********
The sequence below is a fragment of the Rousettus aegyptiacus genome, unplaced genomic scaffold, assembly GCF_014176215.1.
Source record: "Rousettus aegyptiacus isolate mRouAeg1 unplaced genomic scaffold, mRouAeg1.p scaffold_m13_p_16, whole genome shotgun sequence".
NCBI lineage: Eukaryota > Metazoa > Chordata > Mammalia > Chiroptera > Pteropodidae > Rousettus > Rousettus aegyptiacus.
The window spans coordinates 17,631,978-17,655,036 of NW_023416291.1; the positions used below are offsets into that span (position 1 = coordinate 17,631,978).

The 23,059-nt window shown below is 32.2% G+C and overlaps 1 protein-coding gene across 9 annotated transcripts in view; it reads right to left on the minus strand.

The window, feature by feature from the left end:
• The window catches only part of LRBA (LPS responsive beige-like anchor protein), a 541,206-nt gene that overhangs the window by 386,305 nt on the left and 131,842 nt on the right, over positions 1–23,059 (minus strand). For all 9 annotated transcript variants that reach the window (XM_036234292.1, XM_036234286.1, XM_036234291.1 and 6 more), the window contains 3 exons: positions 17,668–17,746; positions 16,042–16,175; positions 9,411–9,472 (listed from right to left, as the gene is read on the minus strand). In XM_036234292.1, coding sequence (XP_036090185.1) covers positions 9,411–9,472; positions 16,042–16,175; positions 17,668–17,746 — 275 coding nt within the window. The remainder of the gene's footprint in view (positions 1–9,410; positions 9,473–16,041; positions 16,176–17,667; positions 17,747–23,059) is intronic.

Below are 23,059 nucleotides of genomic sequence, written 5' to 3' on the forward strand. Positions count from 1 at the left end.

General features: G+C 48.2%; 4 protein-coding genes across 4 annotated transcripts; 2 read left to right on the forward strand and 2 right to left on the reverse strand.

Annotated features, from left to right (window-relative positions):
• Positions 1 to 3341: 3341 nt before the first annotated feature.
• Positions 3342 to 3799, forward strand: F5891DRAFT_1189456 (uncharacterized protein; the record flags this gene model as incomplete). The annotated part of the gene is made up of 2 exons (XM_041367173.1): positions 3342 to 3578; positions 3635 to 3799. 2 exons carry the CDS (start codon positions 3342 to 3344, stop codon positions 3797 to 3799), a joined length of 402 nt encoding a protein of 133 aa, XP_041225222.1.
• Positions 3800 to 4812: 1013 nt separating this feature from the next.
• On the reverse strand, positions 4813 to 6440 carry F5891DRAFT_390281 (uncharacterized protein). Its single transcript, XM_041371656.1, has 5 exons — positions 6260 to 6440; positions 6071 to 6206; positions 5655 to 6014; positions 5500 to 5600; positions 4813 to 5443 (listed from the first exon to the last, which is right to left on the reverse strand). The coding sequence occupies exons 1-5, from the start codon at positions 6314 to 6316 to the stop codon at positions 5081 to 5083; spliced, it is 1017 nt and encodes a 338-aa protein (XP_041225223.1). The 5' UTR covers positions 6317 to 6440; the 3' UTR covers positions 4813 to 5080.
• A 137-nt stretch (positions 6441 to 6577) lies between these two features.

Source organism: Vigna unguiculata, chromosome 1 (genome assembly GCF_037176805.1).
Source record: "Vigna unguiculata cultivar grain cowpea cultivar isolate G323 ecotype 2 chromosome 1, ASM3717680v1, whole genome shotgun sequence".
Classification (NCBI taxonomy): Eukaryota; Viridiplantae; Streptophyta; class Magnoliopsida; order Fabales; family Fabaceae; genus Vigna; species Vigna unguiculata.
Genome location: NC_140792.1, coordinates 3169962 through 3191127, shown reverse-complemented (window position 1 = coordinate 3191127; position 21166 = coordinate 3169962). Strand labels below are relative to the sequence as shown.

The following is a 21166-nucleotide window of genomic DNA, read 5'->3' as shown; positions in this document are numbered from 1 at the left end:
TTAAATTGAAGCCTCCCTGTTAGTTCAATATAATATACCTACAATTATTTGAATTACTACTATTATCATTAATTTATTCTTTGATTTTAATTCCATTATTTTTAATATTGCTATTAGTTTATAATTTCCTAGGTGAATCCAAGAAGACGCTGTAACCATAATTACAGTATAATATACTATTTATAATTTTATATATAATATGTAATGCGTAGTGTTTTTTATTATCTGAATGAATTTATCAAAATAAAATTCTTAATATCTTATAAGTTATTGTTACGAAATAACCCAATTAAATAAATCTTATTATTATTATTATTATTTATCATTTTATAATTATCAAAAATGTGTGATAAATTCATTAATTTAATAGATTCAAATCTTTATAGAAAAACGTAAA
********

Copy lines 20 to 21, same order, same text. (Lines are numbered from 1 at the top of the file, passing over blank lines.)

The following is a 21166-nucleotide window of genomic DNA, read 5'->3' as shown; positions in this document are numbered from 1 at the left end:
TTAAATTGAAGCCTCCCTGTTAGTTCAATATAATATACCTACAATTATTTGAATTACTACTATTATCATTAATTTATTCTTTGATTTTAATTCCATTATTTTTAATATTGCTATTAGTTTATAATTTCCTAGGTGAATCCAAGAAGACGCTGTAACCATAATTACAGTATAATATACTATTTATAATTTTATATATAATATGTAATGCGTAGTGTTTTTTATTATCTGAATGAATTTATCAAAATAAAATTCTTAATATCTTATAAGTTATTGTTACGAAATAACCCAATTAAATAAATCTTATTATTATTATTATTATTTATCATTTTATAATTATCAAAAATGTGTGATAAATTCATTAATTTAATAGATTCAAATCTTTATAGAAAAACGTAAA